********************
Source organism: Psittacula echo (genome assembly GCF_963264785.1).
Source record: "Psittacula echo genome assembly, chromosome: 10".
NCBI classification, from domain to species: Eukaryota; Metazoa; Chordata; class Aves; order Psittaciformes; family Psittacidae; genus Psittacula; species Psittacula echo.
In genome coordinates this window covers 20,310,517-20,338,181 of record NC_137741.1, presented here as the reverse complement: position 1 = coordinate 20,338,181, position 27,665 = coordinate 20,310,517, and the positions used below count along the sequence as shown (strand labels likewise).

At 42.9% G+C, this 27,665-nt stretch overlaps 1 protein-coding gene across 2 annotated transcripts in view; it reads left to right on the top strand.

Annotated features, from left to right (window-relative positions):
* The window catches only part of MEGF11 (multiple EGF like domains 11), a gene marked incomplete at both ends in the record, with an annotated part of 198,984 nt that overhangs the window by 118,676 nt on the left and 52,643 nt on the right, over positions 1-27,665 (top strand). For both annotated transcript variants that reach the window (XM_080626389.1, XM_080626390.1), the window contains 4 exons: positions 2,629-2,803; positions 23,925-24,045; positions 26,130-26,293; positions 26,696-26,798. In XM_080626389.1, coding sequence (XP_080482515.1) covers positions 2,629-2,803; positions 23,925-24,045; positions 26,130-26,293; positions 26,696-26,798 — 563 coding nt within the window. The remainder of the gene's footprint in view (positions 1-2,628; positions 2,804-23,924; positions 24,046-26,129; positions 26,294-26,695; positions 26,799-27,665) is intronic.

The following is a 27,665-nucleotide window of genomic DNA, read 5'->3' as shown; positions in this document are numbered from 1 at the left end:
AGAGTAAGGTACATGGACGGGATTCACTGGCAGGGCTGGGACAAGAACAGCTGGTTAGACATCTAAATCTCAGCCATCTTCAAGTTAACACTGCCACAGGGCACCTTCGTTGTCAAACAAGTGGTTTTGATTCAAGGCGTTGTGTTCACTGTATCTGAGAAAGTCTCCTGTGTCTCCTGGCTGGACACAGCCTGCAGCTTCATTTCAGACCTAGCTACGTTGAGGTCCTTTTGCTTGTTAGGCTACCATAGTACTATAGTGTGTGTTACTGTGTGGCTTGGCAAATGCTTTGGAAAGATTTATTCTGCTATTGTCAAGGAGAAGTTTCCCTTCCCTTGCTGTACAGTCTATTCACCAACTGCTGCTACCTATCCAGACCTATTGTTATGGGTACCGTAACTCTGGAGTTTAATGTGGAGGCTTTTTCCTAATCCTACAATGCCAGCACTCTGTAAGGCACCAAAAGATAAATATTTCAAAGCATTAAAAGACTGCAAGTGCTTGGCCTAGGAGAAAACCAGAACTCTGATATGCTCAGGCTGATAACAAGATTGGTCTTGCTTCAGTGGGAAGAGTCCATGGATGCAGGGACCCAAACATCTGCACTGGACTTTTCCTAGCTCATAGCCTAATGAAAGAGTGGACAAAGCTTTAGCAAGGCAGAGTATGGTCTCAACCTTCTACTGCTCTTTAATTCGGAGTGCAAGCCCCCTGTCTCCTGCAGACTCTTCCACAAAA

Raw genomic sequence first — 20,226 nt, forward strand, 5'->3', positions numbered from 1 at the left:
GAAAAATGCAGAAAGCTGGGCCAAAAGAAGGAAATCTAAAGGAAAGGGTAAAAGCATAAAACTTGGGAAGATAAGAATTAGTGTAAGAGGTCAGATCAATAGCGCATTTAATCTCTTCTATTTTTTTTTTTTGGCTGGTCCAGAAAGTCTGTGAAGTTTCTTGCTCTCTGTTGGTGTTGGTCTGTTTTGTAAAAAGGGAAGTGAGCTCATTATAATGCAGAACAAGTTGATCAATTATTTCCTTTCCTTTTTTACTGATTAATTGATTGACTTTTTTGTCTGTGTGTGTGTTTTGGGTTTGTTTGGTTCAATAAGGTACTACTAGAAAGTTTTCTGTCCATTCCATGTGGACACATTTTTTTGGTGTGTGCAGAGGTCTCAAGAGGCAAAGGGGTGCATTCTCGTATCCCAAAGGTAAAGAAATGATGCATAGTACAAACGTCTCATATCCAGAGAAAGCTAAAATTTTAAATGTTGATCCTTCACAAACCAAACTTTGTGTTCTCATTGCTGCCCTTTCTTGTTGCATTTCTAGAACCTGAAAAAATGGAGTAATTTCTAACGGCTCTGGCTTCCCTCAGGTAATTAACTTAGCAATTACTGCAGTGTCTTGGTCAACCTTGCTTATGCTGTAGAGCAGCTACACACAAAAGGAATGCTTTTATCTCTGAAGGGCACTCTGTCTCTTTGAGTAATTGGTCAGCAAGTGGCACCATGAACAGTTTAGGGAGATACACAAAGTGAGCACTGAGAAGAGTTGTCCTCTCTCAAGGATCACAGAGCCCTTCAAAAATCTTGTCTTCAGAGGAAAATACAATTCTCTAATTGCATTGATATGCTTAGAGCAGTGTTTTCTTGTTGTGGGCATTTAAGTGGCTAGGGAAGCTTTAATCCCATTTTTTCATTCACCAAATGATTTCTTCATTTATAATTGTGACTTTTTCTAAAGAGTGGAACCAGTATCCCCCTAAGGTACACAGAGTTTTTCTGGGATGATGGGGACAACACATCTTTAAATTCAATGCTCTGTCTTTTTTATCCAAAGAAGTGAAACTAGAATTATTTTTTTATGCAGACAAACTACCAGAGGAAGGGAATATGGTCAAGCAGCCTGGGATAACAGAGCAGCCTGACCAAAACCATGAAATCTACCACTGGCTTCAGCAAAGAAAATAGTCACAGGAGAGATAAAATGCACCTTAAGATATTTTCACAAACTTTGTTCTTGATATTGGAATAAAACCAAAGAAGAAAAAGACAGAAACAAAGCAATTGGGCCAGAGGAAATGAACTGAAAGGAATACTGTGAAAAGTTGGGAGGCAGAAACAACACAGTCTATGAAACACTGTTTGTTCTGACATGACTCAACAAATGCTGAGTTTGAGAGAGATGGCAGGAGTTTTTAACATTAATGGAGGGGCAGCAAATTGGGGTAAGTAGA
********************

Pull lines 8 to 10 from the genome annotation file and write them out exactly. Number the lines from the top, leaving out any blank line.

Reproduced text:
The following is a 27,665-nucleotide window of genomic DNA, read 5'->3' as shown; positions in this document are numbered from 1 at the left end:
AGAGTAAGGTACATGGACGGGATTCACTGGCAGGGCTGGGACAAGAACAGCTGGTTAGACATCTAAATCTCAGCCATCTTCAAGTTAACACTGCCACAGGGCACCTTCGTTGTCAAACAAGTGGTTTTGATTCAAGGCGTTGTGTTCACTGTATCTGAGAAAGTCTCCTGTGTCTCCTGGCTGGACACAGCCTGCAGCTTCATTTCAGACCTAGCTACGTTGAGGTCCTTTTGCTTGTTAGGCTACCATAGTACTATAGTGTGTGTTACTGTGTGGCTTGGCAAATGCTTTGGAAAGATTTATTCTGCTATTGTCAAGGAGAAGTTTCCCTTCCCTTGCTGTACAGTCTATTCACCAACTGCTGCTACCTATCCAGACCTATTGTTATGGGTACCGTAACTCTGGAGTTTAATGTGGAGGCTTTTTCCTAATCCTACAATGCCAGCACTCTGTAAGGCACCAAAAGATAAATATTTCAAAGCATTAAAAGACTGCAAGTGCTTGGCCTAGGAGAAAACCAGAACTCTGATATGCTCAGGCTGATAACAAGATTGGTCTTGCTTCAGTGGGAAGAGTCCATGGATGCAGGGACCCAAACATCTGCACTGGACTTTTCCTAGCTCATAGCCTAATGAAAGAGTGGACAAAGCTTTAGCAAGGCAGAGTATGGTCTCAACCTTCTACTGCTCTTTAATTCGGAGTGCAAGCCCCCTGTCTCCTGCAGACTCTTCCACAAAA

Raw genomic sequence first — 20,226 nt, forward strand, 5'->3', positions numbered from 1 at the left: